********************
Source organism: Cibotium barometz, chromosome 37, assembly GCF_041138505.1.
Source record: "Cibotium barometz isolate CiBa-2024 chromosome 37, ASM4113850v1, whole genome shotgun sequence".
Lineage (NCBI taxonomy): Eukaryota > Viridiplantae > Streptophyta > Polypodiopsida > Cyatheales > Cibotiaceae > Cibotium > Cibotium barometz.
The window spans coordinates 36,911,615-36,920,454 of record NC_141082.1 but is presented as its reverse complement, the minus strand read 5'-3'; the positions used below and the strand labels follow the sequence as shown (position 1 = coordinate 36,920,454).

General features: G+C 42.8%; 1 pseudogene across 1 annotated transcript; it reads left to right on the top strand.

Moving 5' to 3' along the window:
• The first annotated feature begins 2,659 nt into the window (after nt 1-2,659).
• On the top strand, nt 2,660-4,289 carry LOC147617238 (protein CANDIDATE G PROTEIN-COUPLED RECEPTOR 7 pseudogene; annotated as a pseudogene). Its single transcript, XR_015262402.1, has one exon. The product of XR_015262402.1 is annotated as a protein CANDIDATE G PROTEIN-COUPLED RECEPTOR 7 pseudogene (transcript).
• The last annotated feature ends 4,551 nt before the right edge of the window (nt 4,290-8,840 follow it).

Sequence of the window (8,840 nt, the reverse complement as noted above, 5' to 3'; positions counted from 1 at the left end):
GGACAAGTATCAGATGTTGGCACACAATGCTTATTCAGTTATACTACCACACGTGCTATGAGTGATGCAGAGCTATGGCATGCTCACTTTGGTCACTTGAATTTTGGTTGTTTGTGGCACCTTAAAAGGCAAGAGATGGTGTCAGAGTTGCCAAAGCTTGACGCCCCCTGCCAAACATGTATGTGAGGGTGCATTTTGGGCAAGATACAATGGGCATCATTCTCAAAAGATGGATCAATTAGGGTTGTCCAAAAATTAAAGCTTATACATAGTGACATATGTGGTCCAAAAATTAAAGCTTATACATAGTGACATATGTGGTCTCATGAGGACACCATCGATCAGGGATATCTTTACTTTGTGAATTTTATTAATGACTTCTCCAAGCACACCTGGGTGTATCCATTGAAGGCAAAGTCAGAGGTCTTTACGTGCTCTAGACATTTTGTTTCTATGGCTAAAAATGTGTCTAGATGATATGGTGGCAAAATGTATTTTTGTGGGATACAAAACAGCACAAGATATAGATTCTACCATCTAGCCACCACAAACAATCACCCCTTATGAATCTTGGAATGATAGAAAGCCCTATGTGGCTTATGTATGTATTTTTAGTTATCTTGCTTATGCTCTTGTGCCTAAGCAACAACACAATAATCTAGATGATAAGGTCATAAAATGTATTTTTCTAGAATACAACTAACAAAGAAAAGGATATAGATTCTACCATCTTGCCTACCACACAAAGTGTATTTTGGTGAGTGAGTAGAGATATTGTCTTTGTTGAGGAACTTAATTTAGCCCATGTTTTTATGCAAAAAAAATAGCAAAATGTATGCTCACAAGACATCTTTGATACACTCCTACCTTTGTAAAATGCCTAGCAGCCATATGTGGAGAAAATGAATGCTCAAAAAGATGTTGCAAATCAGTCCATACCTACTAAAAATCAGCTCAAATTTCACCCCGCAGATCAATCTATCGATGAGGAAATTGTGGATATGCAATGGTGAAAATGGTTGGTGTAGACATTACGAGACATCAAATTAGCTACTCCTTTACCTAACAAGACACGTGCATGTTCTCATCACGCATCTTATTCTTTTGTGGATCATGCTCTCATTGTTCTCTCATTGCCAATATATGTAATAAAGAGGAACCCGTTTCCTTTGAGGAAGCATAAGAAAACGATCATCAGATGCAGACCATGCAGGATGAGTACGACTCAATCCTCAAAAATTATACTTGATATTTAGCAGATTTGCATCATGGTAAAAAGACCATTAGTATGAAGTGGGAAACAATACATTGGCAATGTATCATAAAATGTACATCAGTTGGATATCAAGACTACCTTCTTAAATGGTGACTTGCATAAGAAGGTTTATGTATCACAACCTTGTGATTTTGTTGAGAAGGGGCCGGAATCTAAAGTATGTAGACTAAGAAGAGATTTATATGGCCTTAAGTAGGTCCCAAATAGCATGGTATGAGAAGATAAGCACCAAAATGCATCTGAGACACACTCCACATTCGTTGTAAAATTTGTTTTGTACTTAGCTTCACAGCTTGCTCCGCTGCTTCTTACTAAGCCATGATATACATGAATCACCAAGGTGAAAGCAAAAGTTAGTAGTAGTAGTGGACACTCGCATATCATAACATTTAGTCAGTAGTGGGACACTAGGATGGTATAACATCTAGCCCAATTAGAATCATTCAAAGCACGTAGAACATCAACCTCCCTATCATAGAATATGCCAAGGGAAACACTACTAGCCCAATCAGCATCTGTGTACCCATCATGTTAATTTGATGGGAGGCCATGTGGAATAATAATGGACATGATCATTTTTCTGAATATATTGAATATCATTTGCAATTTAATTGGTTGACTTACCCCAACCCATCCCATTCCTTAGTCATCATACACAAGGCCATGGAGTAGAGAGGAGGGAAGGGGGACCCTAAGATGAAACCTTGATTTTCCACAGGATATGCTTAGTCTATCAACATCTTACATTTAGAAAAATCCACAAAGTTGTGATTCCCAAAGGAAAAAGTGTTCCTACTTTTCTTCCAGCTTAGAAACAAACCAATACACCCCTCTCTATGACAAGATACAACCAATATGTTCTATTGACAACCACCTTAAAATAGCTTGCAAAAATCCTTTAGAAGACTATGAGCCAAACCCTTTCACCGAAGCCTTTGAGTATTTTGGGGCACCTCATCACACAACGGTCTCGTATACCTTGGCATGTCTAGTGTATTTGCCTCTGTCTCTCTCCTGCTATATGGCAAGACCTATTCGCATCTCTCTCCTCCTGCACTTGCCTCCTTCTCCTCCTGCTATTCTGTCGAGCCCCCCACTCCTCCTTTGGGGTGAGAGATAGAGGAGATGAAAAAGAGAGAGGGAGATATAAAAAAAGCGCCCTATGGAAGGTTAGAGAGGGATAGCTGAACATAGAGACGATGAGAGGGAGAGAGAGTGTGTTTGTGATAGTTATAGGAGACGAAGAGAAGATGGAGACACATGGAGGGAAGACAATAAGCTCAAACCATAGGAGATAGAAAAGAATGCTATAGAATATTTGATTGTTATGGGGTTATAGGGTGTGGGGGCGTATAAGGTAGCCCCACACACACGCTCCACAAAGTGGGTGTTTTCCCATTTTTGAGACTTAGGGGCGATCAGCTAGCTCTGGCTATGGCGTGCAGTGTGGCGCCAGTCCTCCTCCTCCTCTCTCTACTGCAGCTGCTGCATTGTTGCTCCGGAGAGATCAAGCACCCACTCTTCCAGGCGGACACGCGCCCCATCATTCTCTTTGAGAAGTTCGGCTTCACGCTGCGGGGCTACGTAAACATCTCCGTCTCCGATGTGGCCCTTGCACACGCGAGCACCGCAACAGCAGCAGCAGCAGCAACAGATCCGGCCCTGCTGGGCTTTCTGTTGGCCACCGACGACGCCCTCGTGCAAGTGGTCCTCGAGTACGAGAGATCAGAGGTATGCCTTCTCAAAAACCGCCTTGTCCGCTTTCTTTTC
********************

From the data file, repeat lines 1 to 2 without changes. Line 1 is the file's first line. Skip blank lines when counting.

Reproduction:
Source organism: Cibotium barometz, chromosome 37, assembly GCF_041138505.1.
Source record: "Cibotium barometz isolate CiBa-2024 chromosome 37, ASM4113850v1, whole genome shotgun sequence".